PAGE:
Published in The News International on June 06, 2006:
Budget 2006 is just around the corner with an indication that there would, both, be aggregate as well as program-specific enhanced allocations for health. This raises the question of whether these can translate into improved health outcomes over the short term. Here it must be understood that the relationship of health indictors does not necessarily parallel the level of resource inputs particularly if considerations relating to the utilization of funds and a reconfiguration of the health system are not brought to bear. Within this context, three questions emerge: how should we interpret and analyze the current allocations – per se; do we need to focus on how budgets can be utilized better and do we need alternate modes of health financing, and if so, why?
Firstly, interpreting the ballpark figures: the Government of Pakistan has been spending 0.6 to 1.19% of its GDP and 5.1 to 11.6% of its development expenditure on health over the last 10 years. However, these figures reflect spending by the Ministry of Health and the departments of health and do not take into account other public sector health services, and the private sector; if these are taken into account, the total expenditure can roughly be placed at 3.5% of the GDP. Utilization issues notwithstanding, the total public sector health expenditure was shown to double in the period 1991/92 to 1997/98 with a 100% increase over the last five years and a probable increase this time round. However, budgetary increases should be viewed in the context of inflation and population growth and the real per-capita expenditure. Enhanced allocations must also favorably impact the ratio between development and non-development budgets. A comparison of the 2003/04 and 2004/05 federal and provincial development and non-development budgets shows a major dominance of non-development budget in the provinces. This gap appears to have widened over the last 10 years whereas at the federal level, trends have been comparatively favorable. Budgetary allocations for health must also factor a favorable ratio between prevention and tertiary care allocations; within this context, a comparison of the primary healthcare budgets with clinical health programme budgets in successive Five-Year Plans shows that clinical services have consistently consumed more than 45% of the total health budget. Along the same lines a balance between financing health in the rural vs. the urban areas should be an area of concerted focus not only for the conventional adage – seventy percent of Pakistan’s population lives in the rural areas – but also given that recent surveys in 2005 have reported significant rural-urban disparities in key health indictors. For example, the Under-5 (years of age) Mortality Rate in the rural areas of Sindh has been reported at 117 compared to 68 in the urban areas and 55 per live births in the city of Karachi.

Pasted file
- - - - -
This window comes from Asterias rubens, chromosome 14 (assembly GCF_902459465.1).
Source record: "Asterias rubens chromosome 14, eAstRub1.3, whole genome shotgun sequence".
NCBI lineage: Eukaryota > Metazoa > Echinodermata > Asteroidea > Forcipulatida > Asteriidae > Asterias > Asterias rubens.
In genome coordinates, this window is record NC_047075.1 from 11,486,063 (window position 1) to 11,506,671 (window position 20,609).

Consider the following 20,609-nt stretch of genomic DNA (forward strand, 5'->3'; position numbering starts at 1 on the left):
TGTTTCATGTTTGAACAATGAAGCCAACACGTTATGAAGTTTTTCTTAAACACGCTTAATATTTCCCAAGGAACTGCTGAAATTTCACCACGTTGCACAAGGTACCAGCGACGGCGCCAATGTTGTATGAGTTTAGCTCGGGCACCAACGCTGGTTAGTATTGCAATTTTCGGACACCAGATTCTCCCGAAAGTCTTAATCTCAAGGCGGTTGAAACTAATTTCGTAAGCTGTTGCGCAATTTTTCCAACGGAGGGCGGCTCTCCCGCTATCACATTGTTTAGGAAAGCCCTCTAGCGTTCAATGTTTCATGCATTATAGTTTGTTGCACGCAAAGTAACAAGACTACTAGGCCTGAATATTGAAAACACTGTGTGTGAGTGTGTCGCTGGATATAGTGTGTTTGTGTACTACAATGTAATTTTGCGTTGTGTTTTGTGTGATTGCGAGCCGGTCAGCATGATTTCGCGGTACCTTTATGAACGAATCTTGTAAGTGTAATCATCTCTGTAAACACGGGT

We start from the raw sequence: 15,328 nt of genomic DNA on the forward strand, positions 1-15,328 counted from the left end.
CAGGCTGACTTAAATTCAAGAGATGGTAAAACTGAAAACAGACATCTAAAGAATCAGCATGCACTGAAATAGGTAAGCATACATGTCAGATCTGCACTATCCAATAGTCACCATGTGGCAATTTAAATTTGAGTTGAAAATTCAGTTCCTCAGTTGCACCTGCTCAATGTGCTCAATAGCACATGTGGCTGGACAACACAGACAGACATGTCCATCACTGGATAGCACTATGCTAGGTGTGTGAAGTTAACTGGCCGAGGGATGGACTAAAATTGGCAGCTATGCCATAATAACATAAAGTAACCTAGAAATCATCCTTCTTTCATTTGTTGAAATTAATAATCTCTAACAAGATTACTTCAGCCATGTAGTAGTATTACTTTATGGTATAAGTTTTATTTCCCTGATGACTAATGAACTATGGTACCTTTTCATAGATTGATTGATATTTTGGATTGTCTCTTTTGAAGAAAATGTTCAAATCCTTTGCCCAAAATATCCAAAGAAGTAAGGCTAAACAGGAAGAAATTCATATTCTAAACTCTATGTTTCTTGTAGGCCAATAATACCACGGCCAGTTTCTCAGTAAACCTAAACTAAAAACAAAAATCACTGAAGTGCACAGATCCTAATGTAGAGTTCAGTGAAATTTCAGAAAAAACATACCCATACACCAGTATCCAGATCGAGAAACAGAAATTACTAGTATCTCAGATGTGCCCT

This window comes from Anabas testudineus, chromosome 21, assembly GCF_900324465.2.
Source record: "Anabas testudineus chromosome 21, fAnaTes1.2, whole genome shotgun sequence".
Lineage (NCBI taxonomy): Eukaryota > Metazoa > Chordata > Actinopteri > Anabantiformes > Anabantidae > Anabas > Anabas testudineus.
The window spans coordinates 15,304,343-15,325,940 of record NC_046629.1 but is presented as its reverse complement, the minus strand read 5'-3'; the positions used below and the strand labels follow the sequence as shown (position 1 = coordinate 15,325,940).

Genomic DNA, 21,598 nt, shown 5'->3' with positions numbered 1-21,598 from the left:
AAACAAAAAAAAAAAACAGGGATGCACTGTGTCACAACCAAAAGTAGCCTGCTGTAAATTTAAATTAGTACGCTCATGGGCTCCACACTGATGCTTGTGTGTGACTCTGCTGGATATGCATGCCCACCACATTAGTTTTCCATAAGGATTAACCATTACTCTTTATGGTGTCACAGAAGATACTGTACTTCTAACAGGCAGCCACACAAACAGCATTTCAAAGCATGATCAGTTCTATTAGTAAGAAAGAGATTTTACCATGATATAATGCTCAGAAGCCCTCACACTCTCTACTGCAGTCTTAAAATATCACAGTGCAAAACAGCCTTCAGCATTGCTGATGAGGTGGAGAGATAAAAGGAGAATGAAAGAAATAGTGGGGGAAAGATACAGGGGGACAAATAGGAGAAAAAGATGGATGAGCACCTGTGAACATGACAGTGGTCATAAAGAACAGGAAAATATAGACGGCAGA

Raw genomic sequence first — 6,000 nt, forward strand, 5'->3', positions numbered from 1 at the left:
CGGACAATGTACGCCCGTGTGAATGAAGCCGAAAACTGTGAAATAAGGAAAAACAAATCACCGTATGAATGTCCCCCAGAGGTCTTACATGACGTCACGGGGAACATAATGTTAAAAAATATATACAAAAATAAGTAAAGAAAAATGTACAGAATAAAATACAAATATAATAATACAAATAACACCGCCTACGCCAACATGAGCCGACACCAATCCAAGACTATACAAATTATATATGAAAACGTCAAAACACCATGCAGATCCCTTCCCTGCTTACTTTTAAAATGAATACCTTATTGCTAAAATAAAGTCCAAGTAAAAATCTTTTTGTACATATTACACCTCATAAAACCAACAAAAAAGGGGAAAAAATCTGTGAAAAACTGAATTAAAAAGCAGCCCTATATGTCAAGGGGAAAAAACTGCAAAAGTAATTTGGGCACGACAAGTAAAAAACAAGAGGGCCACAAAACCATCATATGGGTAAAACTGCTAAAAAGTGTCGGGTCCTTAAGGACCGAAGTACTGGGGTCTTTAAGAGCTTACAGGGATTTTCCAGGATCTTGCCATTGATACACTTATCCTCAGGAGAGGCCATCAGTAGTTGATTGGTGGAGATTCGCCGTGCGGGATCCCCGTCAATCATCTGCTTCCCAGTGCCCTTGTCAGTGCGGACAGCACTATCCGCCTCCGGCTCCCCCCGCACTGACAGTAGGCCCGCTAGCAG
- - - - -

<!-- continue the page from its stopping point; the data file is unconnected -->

The second question relates to why we need to focus on the utilization of budgetary allocations. This is simply because issues with fund release, their utilization and the resultant budgetary lapses are well known. And it is here that striking a balance between minimizing costs, controlling costs and using resources more efficiently and equitably – in other words, getting the best value for the money, on the one hand, and increasing the pool of available resources, on the other, becomes important. Specific interventions such as the promotion of transparent financial administration, budgeting and cost controls and enhancing the capacity to overcome onerous financial management procedures and decentralizing decision-making become important. There is also the need for greater financial procedural clarity at the federal-provincial district interface.